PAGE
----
The owners ultimately decided to remove the siding, thinking that either the material would be salvaged and re-installed correctly, or the "counterfeit" fiber cement siding woudl be replaced entirely with new product.
The contractor at the job we investigated considered the remove and salvage approach, though there would be some lost material due to damage during removal.
A second consideration during fiber cement siding material removal was the wish to avoid exposure to high levels of silica dust. Note the silica dust warning in the HardiePlank® product label shown at left.
Modern fiber cement products do not contain asbestos but silica dust from these products may be a hazard itself. Asbestos from older asbestos cement shingle siding and roofing products is a widely recognized hazards. For information about that different hazard, see ASBESTOS ROOFING / SIDING DUST.
How to Remove Fiber Cement Siding with Minimum Damage & Dust
Since the old counterfeit fiber cement siding was going to be removed anyway, the contractor chose to remove it with care, minimizing the damage, to give the owner the option of re-installing the orignial siding without gaps. (The owner later elected to toss the old siding and purchase new Hardieplank fiber cement siding - a step that was not without its own difficulties - see SIDING, FIBER CEMENT MOISTURE LEVELS)
Removing and reinstalling building siding, especially over a cosmetic issue, is a very costly approach but makes sense in some installations such as the fiasco of a fiber-cement siding installation job shown at SIDING, FIBER CEMENT GAPS.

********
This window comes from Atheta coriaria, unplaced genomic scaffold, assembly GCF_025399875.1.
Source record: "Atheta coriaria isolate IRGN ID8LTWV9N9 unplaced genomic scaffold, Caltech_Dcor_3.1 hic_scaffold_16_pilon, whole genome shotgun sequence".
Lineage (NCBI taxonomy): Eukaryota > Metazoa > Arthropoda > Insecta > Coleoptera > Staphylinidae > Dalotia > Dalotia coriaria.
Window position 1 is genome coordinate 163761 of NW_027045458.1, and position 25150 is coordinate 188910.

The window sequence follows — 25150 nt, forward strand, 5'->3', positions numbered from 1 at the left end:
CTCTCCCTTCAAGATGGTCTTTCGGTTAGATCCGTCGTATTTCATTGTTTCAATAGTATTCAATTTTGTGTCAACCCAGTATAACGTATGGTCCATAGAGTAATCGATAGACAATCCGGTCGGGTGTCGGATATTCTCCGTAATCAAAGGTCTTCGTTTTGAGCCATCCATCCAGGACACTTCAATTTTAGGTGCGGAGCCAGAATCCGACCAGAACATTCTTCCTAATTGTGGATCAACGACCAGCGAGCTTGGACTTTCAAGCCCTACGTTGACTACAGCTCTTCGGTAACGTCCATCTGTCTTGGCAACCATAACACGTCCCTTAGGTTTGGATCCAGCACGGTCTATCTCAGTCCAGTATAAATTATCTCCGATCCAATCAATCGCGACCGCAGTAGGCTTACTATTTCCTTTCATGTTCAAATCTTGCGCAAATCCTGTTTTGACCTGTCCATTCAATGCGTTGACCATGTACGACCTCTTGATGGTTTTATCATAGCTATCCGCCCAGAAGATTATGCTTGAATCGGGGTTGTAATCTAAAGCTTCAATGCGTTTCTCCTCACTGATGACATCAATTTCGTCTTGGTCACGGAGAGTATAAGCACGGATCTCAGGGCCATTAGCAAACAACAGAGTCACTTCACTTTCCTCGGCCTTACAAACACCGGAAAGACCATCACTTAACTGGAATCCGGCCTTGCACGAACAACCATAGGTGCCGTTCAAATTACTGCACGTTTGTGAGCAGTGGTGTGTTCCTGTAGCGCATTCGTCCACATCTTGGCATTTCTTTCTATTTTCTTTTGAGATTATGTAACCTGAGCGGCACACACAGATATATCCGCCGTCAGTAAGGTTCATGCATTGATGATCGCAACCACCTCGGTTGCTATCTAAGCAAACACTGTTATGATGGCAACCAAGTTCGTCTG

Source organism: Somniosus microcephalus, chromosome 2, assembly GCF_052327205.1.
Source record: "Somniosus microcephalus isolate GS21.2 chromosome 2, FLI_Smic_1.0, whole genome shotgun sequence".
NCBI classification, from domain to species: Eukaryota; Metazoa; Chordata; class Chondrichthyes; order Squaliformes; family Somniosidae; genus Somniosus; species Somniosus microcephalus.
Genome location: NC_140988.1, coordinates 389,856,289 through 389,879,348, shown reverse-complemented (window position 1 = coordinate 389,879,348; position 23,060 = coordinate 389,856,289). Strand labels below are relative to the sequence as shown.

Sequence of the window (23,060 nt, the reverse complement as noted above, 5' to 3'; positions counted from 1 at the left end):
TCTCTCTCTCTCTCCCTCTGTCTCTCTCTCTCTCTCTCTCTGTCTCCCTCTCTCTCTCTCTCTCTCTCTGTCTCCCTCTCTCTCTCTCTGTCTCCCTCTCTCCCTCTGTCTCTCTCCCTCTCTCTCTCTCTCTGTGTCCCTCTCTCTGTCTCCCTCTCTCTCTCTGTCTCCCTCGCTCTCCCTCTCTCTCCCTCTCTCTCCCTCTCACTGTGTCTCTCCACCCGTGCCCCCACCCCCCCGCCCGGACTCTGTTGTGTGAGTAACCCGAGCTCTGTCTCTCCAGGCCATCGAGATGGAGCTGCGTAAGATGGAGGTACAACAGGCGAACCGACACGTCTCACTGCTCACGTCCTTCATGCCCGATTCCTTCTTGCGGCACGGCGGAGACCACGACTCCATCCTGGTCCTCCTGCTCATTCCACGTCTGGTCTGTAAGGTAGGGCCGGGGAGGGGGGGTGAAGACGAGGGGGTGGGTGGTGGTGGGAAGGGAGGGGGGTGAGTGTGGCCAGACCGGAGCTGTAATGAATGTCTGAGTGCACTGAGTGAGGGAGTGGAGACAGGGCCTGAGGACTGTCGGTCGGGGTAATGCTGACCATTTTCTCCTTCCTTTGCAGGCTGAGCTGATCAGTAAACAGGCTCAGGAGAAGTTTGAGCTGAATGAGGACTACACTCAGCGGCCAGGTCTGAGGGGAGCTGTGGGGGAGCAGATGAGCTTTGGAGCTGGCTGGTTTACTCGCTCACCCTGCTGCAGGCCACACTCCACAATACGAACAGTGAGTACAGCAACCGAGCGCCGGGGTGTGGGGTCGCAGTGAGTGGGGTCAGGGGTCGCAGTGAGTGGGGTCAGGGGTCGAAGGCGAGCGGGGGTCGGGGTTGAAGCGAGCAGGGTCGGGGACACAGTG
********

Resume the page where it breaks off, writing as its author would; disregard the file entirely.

At above right you can see the material lost on the back-side of the fiber cement siding boards when nails are punched through.
Watch out: when carrying any long fibre cement lap siding board, be sure to keep the board in the vertical or "as it would be on the wall" position. If you carry the board on the flat and it's got any length to it you're inviting breakage.
After "punching" to set the siding nails in through the fiber cement lap siding board, for boards more than about 6 feet in length, two workers should cooperate to carefully lift the board off of the building surface and carry it or hand it down for flat stacking under cover for protection from the weather.
Storing Re-Claimed Fiber Cement Lap Siding
The contractor stored the reclaimed lap siding indoors in the client's garage, stacked flat, and placed on a tarp to avoid picking up moisture from the floor.
Any loose debris was swept or HEPA vacuumed to avoid a possible silica dust hazard indoors, and the stack was also covered.
If the siding were to be re-used the contractor would have a bit of clean-up to do as well, to remove any caulk left adhered to the siding faces or ends. (Photo below). The contractor would probably not bother to try chipping away at caulk bonded to the siding board ends; rather when the boards are being cut to size for re-use the messy ends will simply be chopped off before the board is cut to the new required length.
Green link shows where you are in this article series.